How to Become a


The complete career guide to be a Firefighter: salary, job growth, employers, best schools, and education you may need to get started.

Why We Love It

  • $49,330
    Potential Avg. Salary
  • 5.3%
    Job Growth Rate
  • Growing Demand
    Job Outlook
  • Fast Paced Career
    Career Attribute

Firefighters are called in to handle emergencies. In some cases, the emergency is a fire that needs to be extinguished. In other cases, they’re called in to conduct emergency extractions for car wrecks, or to provide medical care. They use specialized tools to put out fires and rescue people when necessary.

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What is a Firefighter?

The following job responsibilities are common for individuals in firefighter roles:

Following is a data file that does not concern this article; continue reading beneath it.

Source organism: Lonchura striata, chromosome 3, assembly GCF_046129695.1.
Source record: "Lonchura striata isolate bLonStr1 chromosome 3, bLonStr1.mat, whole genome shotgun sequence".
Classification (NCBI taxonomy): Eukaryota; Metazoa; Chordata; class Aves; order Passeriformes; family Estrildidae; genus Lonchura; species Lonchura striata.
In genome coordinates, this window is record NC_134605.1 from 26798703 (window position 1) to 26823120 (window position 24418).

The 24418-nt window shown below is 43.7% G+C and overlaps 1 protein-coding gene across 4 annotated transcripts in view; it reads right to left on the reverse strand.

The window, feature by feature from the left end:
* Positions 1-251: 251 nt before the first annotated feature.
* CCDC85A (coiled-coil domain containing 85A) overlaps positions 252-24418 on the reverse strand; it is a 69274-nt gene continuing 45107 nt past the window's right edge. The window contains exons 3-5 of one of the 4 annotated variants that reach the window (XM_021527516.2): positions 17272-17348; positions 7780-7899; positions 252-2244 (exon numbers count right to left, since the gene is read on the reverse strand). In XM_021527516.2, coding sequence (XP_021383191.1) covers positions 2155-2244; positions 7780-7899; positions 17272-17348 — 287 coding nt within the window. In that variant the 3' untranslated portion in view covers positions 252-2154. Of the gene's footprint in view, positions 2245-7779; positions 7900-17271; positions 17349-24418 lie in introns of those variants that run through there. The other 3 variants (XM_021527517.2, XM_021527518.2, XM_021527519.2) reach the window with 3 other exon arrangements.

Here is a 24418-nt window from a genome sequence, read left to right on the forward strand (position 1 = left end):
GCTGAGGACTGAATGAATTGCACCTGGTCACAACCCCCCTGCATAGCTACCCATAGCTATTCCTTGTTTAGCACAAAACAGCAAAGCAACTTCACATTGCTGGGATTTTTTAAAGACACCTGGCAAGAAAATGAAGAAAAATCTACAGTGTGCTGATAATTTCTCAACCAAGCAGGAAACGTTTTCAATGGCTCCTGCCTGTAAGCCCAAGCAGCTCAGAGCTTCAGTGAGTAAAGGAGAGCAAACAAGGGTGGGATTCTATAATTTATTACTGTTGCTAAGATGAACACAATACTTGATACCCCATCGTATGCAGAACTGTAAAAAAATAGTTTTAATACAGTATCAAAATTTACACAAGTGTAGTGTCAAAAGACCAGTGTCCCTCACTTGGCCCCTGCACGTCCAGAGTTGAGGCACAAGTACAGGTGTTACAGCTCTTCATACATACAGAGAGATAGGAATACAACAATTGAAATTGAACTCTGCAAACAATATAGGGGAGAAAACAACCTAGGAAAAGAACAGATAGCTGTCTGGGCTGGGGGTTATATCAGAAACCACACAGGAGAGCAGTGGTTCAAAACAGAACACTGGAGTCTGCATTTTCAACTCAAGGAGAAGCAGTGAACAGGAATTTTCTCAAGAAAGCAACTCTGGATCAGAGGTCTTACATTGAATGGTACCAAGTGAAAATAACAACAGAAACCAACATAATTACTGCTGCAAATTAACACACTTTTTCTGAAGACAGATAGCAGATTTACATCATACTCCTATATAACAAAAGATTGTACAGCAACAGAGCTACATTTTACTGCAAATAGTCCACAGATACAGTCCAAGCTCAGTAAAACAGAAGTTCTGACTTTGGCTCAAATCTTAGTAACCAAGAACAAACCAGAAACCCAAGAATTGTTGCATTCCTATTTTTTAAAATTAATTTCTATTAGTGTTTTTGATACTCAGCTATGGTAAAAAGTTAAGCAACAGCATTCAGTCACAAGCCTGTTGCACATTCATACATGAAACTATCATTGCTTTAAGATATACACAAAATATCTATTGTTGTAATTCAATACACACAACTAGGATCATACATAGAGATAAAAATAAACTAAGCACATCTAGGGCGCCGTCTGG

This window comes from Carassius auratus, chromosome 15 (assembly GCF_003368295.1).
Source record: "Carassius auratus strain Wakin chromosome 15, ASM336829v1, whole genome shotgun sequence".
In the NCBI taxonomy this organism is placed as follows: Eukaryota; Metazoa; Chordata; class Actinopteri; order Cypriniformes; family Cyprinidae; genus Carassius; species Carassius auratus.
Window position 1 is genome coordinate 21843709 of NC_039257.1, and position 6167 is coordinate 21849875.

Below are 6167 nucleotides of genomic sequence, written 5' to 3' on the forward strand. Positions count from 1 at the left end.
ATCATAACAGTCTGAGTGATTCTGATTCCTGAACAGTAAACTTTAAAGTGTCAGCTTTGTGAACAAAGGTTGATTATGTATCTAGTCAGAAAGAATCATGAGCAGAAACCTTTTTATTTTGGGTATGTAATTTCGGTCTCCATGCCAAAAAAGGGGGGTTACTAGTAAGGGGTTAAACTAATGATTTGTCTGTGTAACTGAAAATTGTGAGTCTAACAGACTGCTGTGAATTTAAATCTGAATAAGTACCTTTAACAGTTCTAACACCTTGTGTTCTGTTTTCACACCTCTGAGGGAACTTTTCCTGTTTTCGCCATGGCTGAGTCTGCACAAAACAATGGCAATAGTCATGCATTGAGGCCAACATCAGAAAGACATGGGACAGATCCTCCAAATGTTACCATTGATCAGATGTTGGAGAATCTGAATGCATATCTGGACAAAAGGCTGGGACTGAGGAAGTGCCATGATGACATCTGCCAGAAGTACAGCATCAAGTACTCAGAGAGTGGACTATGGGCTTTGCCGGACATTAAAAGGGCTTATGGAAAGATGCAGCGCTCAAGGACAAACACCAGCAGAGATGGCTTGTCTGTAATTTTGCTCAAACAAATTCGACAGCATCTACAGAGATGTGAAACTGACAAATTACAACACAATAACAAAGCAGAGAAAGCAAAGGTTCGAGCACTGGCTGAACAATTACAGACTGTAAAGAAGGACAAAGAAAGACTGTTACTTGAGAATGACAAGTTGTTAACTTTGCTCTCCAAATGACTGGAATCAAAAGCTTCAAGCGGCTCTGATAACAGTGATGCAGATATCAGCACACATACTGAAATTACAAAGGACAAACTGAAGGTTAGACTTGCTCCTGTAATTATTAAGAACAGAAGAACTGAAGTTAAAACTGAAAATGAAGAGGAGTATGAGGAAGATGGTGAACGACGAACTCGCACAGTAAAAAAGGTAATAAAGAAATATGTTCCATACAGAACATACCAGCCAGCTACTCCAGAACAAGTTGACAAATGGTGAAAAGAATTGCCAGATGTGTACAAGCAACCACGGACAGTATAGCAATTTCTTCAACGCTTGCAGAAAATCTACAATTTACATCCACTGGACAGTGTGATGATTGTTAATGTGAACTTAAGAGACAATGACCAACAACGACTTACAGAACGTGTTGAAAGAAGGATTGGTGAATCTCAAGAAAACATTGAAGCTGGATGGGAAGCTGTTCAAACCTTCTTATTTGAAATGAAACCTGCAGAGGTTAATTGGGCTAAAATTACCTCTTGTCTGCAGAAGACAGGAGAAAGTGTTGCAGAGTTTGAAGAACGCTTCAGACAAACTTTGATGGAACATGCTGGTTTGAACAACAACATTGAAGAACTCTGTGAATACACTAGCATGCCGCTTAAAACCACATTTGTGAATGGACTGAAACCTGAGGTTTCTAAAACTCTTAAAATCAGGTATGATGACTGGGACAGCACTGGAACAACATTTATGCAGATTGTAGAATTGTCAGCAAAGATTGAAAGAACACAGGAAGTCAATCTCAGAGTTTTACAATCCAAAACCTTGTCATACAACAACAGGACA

• Respond to calls for fires, car wrecks, and medical emergencies
  • Prepare equipment quickly after a call, and drive fire trucks to the scene of an emergency
  • Connect fire hoses to fire hydrants, and use water from the hydrant to put out fires
  • Enter burning buildings to rescue trapped or unconscious individuals
  • Use jaws of life and other tools to get people out of damaged cars after accidents

A Day in the Life

While firefighters are best known for their role of putting out fires, firefighters are called in to handle a variety of emergencies. In addition to responding to calls about fires, they’re also responders for car wrecks and other medical emergencies. Firefighters can provide basic medical care—much like a paramedic—and they also have specialized tools that can be used to extract individuals from damaged cars. They often use a tool called the jaws of life to open cars so that trapped individuals can escape.